Usually, basal cell carcinoma is not painful, growing very slowly on the body. It can often take a variety of forms. It may look waxy, smooth and pearly or it may be sunken in, with a solid red bump. It is often pink or white in people with fair skin and tan, black or brown in those with darker skin. Sometimes the growth can itch and bleed, developing a scab that starts healing but fails to heal completely. It may even look like a pale scar.
Signs of Squamous Cell Carcinoma
Squamous cell carcinoma develops on areas with sun damage in patients with fair skin, such as the face, neck, scalp, arms, lower legs or on the backs of the hands. However, people with darker skin are more likely to develop SCC in areas that rarely see the sun, such as the lower legs, genitals and the torso. Squamous cell carcinoma is often a flat lesion with a crusted surface, colored pink or red. It may look scaly, with a hard, raised, scab-like surface. The growth feels tender to the touch and it may bleed sometimes.
Signs of Melanoma
Melanoma can be deadly if patients fail to identify it early before it spreads to other parts of the body. It can form on the scalp, genitals or even under the fingernails. It may affect a mole that the patient already has, changing its shape or color. It may also develop as a spot that looks like a sunspot or a freckle. On a fingernail or toenail, melanoma may cause a dark band underneath it or around it. Any growth or spot that changes in color or size may be a sign of melanoma, as well as one with an irregular border or asymmetrical shape.
Risk Factors for Skin Cancer
Skin cancer occurs as a result of mutations or defects in the DNA of skin cells. The mutations cause the cells to grow abnormally and eventually they form a mass of cancer cells. Research has not provided an explanation for why certain cells in the body become cancerous. However, studies have identified some risk factors.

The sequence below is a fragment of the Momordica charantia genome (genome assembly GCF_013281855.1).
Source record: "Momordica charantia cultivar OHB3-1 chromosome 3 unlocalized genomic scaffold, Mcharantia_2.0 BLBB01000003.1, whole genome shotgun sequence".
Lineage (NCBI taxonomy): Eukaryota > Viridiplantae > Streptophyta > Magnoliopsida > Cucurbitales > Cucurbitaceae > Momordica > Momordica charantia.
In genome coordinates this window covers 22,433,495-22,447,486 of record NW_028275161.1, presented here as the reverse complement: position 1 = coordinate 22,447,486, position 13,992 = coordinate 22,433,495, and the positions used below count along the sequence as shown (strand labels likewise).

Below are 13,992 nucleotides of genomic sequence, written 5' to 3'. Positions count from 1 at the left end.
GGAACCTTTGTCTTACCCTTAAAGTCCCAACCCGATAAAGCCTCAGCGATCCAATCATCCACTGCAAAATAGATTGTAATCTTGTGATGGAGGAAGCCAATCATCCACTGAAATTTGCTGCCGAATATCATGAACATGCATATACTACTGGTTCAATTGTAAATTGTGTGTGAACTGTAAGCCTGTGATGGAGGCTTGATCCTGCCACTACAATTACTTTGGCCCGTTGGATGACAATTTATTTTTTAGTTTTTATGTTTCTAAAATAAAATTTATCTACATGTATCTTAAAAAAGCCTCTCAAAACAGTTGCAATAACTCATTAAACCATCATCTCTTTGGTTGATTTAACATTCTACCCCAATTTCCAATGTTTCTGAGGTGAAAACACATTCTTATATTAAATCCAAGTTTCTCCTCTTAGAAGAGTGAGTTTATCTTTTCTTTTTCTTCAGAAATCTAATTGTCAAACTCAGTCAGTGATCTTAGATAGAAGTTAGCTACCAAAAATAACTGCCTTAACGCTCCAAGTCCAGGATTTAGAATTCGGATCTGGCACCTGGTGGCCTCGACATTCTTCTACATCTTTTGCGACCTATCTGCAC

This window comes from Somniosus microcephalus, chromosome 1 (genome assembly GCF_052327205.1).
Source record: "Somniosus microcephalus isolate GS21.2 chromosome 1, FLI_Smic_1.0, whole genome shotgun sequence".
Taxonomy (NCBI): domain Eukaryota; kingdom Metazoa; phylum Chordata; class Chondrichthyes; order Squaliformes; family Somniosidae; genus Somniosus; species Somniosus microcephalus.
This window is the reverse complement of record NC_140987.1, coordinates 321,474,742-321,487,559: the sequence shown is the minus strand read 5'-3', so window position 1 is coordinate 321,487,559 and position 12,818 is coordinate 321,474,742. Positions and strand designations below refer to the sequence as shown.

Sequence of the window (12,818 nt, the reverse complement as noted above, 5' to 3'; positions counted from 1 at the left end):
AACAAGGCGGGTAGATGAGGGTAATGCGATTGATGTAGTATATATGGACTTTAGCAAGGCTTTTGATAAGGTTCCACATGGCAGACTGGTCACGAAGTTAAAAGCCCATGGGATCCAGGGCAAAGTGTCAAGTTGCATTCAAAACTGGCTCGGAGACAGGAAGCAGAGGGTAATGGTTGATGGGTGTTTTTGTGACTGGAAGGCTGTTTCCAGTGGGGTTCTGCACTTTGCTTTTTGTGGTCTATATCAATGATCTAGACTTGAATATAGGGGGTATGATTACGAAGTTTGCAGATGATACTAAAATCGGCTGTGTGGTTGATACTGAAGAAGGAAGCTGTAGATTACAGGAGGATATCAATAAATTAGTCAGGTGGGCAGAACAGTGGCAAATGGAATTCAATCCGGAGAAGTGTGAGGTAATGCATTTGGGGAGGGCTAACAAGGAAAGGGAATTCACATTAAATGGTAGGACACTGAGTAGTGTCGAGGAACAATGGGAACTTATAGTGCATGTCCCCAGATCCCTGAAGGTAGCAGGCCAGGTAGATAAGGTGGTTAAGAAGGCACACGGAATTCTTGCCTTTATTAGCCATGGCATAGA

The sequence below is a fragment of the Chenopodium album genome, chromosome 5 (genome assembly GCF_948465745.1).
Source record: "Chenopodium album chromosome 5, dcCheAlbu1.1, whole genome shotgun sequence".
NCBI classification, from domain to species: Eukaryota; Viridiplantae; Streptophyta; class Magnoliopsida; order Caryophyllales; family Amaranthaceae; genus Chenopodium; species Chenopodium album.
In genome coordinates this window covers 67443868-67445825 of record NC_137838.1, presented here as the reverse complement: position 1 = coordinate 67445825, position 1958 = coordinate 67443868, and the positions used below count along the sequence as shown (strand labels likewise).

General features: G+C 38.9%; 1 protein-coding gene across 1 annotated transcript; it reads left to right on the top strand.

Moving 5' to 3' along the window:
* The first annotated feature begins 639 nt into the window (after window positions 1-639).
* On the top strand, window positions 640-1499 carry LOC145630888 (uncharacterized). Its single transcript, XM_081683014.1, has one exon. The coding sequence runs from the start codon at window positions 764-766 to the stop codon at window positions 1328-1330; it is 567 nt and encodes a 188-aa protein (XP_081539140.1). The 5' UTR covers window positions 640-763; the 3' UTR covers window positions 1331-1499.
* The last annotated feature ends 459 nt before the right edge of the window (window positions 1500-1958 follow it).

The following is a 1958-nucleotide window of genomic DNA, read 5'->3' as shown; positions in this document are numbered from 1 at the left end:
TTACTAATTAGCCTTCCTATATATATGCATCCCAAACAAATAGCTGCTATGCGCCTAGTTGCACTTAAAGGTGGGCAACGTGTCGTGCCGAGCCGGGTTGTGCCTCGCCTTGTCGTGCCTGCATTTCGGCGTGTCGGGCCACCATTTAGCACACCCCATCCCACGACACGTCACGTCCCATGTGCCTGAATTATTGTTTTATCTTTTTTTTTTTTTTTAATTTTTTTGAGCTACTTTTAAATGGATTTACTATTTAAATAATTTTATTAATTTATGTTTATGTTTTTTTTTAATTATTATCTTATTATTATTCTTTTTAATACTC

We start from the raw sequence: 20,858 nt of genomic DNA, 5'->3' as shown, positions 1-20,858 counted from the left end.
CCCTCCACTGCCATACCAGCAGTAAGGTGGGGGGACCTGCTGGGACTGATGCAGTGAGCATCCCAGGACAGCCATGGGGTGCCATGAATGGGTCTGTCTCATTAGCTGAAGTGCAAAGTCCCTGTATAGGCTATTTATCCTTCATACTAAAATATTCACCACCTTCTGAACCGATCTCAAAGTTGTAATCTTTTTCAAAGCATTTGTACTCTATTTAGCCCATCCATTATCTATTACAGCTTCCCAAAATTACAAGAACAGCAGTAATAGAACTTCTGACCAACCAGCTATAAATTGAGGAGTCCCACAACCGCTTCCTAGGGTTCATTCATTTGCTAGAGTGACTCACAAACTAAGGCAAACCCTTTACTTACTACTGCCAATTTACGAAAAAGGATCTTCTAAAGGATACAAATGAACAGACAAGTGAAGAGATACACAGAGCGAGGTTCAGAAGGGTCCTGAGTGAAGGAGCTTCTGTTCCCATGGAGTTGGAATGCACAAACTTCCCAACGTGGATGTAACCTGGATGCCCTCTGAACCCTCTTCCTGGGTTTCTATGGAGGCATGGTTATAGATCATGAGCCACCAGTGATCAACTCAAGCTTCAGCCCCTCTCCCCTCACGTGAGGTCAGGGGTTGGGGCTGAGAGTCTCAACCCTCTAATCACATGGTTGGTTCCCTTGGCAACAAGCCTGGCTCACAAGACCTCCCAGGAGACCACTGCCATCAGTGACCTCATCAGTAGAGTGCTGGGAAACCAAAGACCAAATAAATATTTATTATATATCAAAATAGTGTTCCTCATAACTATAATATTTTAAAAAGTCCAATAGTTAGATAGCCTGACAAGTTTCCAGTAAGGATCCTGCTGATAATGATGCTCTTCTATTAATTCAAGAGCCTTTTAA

Ultraviolet Light Radiation
UV damage is the leading cause of skin cancer. It comes from sunlight and artificial light in tanning beds. DNA controls how the body’s cells grow, divide and develop. When UV radiation damages the DNA in skin cells, it can lead to abnormal growth that can cause cancer. People who live in sunny areas or spend a lot of time outdoors are at a higher risk for skin cancer.
Fair skin has less melanin, the pigment that protects the skin from harmful UV radiation. Those with light-colored eyes and fair skin that often freckles, tans or burns in the sun are more susceptible to developing skin cancer, particularly non-melanoma types.
Compromised Immune System
Patients with conditions that affect the immune system, such as HIV/AIDS, are at an increased risk because the body is not able to fight off infections or illness as effectively. People who take immunosuppressant medications after an organ transplant may also be at a higher risk.
People with large or abnormal moles are at a higher risk of melanoma. Usually moles are not present at birth, but they begin to develop in childhood or young adulthood. Abnormal moles are called dysplastic nevi and they are larger than regular moles, with abnormal shapes or colors.
Family or Personal History
A patient faces an increased risk for skin cancer if other family members have had it. Melanoma is also likely in an individual who has had the condition in the past. People who have also suffered from basal or squamous cell cancers are also at risk of developing melanoma. Those who experience frequent sunburns are at high risk, especially if they occur during childhood.
Men are twice as likely to develop basal cell carcinomas and three times as likely to develop SCC compared to women.
The risk of skin cancer develops with age because people face more UV radiation exposure over time. It may also develop in young children who spend extensive time in the sun.
Diagnosing Skin Cancer